UX, Design and Startups Volume 5: Introducing Service Design
| 6 minutes
In the fifth and final part of this blog series I’ll be walking through Service Design. What it is, how it can impact your business and when you should really think about investing in this function as well as the benefits/consequences of investing vs. ignoring.
Service Design, much like User Research, is not a widely known skillset with the startups we’ve worked with, but not for the same reasons. The simple fact is that in the 18 months Confido has been helping scale design teams, we are yet to meet a business that is familiar with the purpose of Service Design. I’ve referenced skill gaps and knowledge gaps throughout the series, but with this skillset the phrase “you don’t know what you don’t know” really does epitomize the state of play in the market.
If you’ve read the rest of the series, you’ll be well versed on the knowledge gaps in startups design functions, and if you’re dropping in for the first time, then you can check out the other blog entries here.
So, let’s begin with…
The what and the why
“Service design is a human-centred design approach that places equal value on the customer experience and the business process. It aims to create quality customer experiences, and seamless service delivery through collaborative methods that engage both customers and the service delivery team. Service design helps organizations gain true, end-to-end understanding of their services, enabling holistic and meaningful improvements.”
Yep, not a simple explanation, but service design is a complex role which sits at a strategic level of any business.
In fact, there are many designers out there that have been informally doing it for a long time, but it has become something of a growing trend in the past 2 or so years to recognise it as its own skillset. Larger businesses continue to recognise its importance to them.
This point alone immediately touches on why there is a lack of knowledge around its existence in people outside of the UX community.
The context of this is that when it comes to service design, you’re designing for a business to optimise the product in-line with business processes, but there is so much more that happens with your product than the interaction on a screen.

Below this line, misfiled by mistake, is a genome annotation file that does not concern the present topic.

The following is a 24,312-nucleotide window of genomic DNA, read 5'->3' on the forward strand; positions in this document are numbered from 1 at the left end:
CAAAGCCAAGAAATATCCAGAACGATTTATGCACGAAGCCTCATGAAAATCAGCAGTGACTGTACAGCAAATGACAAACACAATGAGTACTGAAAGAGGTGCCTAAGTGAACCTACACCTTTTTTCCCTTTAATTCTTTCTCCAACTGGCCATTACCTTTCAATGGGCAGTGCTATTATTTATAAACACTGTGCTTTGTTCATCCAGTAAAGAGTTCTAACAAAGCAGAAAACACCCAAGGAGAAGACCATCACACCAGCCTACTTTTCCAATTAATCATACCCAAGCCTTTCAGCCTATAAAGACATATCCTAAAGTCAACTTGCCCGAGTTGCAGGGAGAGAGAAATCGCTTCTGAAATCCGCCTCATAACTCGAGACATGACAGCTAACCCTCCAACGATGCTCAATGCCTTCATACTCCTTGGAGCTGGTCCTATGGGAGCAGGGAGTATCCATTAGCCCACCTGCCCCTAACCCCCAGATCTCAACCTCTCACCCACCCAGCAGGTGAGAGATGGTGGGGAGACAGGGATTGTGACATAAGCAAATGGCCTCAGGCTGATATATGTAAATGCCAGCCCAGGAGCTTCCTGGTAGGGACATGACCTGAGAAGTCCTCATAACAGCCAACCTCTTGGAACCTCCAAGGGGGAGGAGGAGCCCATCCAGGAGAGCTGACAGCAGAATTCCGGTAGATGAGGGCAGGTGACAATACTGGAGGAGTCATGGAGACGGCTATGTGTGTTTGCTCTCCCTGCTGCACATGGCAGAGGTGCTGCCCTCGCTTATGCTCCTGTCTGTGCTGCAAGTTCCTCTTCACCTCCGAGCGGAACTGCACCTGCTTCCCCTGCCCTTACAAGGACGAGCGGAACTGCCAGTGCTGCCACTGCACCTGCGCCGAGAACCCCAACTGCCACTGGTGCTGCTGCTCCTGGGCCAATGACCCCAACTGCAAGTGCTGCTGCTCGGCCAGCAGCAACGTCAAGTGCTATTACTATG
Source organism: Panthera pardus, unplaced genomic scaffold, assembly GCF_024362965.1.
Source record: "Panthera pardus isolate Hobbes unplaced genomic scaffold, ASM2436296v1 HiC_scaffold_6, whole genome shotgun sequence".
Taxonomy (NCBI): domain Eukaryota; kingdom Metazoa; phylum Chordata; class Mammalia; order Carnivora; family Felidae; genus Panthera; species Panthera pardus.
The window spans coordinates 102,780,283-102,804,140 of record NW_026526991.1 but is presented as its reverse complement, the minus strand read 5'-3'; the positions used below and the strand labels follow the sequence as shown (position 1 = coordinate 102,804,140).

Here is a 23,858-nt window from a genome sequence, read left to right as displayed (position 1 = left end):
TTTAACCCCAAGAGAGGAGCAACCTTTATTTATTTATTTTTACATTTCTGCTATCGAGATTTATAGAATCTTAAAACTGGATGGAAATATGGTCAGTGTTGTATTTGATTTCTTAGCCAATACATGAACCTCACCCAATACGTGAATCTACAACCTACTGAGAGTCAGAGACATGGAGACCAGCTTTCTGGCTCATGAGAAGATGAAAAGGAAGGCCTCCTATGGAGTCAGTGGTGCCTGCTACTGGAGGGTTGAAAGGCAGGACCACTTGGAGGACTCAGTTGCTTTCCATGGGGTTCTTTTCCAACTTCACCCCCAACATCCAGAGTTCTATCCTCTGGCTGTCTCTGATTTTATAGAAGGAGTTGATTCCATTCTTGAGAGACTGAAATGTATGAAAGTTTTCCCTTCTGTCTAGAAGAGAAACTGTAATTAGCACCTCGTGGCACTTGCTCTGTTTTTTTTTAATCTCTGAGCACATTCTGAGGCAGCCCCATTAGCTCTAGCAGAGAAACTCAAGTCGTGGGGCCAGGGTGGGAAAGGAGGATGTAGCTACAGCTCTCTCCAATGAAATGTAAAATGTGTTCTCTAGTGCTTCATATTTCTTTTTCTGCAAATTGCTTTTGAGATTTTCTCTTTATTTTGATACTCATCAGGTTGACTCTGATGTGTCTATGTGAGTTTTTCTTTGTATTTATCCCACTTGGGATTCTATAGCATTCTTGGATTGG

There is a whole story before, during and after alongside that product from a business perspective which effects the overall user experience with your brand. Service Designers work on analysing and improving all the touchpoints to your product, from an internal business perspective and an external user perspective.
Source: A Guide to Service Blueprinting
The core remit of a service designer is rooted in UX design thinking. Their purpose is to open a business’ eyes to an end-to-end, surface-to-core perspective. They advocate understanding a product from a customer perspective and implement creative, user-centred processes to the product and the business operations holistically.
Service design creates a platform for a more collaborative environment within any business, analysing and exposing the entire end-to-end process of the service your business is providing, so that you can make improvements and positive changes to this.
Why does Service Design matters to Startups?
It sounds simplistic to say that Service should always be designed around customer needs, rather than the internal needs of the business. Today, the choice between devices, never mind products, is wider than it’s ever been.
As a business with a customer-facing product, any startup should be more than aware that customers can (and do) jump between social media, website, app, email, phone and in some cases, physical, and expect to receive consistent service, while moving between them.
Take a business like PureGym, its service sits across its gyms, its app, its customer service via phone and email correspondence. Its gyms have completely automated entrances, with no conventional receptionist to greet you as part of the sign in. A huge part of its success and subsequent growth has been in creating a consistent, simple brand. Its products are simple to use and there is consistent accessibility across all their product’s platforms should you need support.
The service goes beyond simply providing customers with equipment, and all these parts of the service, coupled with the operational side of the business (marketing, software, maintenance, finance, leadership) and there is a lot to consider.